Invisible Linux: The DetailsInvisible Linux: The Details
The other week I theorized about "<a href="http://www.informationweek.com/blog/main/archives/2009/05/the_best_linux.html">Invisible Linux</a>" -- what Linux would need to become to really make inroads on the desktop. Since making that post, I've been refining my ideas about what this would be and how it could be created. Read on for more.</p>
May 26, 2009
The other week I theorized about "Invisible Linux" -- what Linux would need to become to really make inroads on the desktop. Since making that post, I've been refining my ideas about what this would be and how it could be created. Read on for more.
Invisible Linux would essentially do for Linux what Apple did with NeXTStep / BSD: take the open source core and wrap it in a layer that may not be open source but which is polished to a degree that makes it irresistible to end users. Such a package would consist of three things: a stable and dependable ABI/API layer for programmers; a professionally designed and use-tested interface for end users; and an organized deployment of all these things for the sake of administrators and commercial software creators.
The first and third could be accomplished any number of ways (pick a stable implementation of each and freeze it), but #2 -- the UI -- is really the toughest and most elusive of the bunch. Getting a UI right for a desktop OS is brutally difficult, and it's clear to me now that it just can't be done as an open-ended community effort. KDE and GNOME suffer from either designs that are good enough but not inspired, or too much design work that doesn't serve any real purpose except being "different" for its own sake.
To make Invisible Linux look good, there needs to be an actual design team with a designer on board -- a graphic artist whose job is to do nothing but create something that we would be happy to spend several hours a day looking at. And, frankly, such people cost money. With their talent, they could have their pick of projects, and I doubt they would work on something this all-consuming and detailed without asking for at least something back.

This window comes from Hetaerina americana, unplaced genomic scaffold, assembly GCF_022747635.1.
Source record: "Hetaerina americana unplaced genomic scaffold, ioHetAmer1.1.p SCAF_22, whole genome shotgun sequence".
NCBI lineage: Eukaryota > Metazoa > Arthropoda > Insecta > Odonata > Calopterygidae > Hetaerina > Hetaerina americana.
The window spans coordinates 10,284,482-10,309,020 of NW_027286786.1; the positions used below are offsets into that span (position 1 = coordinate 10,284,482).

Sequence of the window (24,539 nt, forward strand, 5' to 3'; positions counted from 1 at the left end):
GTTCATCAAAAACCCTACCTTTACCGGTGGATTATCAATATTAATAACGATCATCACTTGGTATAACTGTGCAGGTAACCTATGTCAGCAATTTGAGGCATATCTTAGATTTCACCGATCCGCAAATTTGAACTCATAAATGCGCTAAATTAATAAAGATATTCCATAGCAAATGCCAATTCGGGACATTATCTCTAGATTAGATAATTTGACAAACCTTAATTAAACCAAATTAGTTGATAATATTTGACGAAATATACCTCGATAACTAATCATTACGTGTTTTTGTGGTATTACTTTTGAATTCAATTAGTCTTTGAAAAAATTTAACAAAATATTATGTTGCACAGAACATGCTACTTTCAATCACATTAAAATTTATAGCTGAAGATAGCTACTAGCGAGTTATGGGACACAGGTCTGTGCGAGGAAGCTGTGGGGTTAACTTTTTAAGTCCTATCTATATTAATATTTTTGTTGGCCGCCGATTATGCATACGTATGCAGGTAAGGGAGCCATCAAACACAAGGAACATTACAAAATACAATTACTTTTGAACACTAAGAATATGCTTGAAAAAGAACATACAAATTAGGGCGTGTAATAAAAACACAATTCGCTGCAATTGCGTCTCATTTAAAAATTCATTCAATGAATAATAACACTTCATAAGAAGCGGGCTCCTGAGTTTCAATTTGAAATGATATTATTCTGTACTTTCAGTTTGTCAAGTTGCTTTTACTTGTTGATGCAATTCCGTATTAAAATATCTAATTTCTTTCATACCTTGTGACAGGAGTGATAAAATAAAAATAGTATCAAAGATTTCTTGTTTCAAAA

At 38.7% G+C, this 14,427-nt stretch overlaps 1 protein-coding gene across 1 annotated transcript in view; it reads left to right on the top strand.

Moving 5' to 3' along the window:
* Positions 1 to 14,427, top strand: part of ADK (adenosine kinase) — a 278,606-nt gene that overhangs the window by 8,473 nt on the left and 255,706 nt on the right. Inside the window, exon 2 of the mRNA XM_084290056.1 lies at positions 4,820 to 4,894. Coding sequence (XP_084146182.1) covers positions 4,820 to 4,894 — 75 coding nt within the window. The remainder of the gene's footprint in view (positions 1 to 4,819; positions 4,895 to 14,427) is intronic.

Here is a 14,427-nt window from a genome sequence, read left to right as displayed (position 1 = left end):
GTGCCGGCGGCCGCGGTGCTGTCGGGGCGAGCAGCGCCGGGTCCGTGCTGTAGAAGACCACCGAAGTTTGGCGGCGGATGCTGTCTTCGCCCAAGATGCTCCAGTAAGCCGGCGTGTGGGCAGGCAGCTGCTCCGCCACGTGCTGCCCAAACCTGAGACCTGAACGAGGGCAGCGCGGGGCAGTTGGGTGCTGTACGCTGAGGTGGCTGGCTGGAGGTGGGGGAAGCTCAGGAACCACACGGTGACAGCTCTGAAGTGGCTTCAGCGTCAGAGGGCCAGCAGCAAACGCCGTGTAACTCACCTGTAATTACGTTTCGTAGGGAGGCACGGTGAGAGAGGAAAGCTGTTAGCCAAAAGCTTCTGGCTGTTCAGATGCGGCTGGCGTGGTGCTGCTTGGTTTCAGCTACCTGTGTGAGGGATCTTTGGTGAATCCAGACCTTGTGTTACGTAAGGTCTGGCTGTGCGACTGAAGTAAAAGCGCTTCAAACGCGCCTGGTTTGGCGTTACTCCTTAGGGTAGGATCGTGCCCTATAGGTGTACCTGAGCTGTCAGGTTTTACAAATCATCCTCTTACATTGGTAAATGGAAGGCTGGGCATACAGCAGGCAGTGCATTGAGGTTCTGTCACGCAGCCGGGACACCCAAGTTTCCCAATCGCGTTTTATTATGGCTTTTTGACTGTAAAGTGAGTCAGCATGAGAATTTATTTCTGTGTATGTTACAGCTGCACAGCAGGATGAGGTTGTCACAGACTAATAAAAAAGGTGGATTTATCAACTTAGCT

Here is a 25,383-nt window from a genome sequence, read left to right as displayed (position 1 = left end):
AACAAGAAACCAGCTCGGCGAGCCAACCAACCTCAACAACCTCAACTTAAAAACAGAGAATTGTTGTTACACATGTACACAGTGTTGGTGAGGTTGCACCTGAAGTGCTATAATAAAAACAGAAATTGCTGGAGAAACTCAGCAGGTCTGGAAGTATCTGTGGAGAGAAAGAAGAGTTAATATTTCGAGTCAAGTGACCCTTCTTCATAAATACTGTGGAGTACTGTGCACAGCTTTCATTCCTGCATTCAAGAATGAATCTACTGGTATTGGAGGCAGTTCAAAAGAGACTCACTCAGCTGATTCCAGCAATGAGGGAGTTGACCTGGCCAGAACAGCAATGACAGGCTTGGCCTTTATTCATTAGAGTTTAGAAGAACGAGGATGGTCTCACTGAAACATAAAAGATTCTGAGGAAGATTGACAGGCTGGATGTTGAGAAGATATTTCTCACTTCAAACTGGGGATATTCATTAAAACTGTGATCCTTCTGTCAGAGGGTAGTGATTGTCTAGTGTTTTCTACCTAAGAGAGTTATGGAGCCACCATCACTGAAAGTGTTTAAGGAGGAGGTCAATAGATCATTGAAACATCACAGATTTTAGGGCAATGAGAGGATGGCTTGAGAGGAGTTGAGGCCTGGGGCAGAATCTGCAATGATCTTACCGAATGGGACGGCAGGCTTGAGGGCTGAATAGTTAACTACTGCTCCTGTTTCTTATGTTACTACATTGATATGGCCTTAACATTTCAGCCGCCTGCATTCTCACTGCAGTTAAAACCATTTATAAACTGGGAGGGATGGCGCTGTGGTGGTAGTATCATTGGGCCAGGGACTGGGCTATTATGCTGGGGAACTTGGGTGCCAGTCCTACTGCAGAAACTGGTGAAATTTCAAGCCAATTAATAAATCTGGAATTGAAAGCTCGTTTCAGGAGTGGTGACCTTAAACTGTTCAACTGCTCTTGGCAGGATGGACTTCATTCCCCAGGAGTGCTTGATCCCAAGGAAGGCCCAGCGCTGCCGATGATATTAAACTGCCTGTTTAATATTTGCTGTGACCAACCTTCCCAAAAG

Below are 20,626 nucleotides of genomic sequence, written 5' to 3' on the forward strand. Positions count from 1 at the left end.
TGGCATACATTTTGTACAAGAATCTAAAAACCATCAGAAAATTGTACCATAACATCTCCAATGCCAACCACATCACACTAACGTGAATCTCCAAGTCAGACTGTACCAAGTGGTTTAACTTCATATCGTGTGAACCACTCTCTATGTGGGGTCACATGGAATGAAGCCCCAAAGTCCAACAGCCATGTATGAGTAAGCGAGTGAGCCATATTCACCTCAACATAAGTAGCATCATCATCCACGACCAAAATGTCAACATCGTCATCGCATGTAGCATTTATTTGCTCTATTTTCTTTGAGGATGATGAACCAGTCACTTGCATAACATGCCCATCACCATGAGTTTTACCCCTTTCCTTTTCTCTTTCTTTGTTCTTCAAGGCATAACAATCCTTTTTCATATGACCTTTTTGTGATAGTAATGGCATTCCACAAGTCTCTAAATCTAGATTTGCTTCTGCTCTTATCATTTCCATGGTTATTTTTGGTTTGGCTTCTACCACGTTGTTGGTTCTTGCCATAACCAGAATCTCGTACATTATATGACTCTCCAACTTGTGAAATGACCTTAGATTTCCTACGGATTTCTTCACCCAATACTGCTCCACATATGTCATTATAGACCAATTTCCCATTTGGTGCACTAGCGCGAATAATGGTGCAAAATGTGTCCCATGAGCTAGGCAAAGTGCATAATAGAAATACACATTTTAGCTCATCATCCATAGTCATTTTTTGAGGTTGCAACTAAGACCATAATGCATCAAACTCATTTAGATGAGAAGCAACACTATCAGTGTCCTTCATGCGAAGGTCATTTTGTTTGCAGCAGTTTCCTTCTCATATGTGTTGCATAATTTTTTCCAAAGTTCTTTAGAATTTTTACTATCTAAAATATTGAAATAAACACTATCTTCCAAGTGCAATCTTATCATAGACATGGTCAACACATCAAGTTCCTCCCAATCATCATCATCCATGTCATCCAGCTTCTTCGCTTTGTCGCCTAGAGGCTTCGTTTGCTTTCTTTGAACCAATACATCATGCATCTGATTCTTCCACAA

Everything I see here tells me Invisible Linux would need to be at least partly a commercial software project. One canard that keeps bubbling back to the surface is how any attempt to make Linux fly on the desktop will require the support of third-party, closed-source software makers. The problem is getting them to develop for a platform that commands so little marketshare -- and which is (in their perception) mainly used by people who choose not to pay for software in the first place. That's going to be a tough one to knock down.
In many ways, Linux is already a success, as I've mentioned before. It's been fairly revolutionary as a server platform; nobody needs to be brought back over this ground again. But it's going to remain fragmented on the desktop unless someone comes along, takes it as raw material, and fashions it into a form that even Linux's own creators couldn't imagine -- and does so by harnessing the twin powers of capital and singular design.
But given that Linux is meant to be thus shaped and bent, wouldn't they be happy about that?
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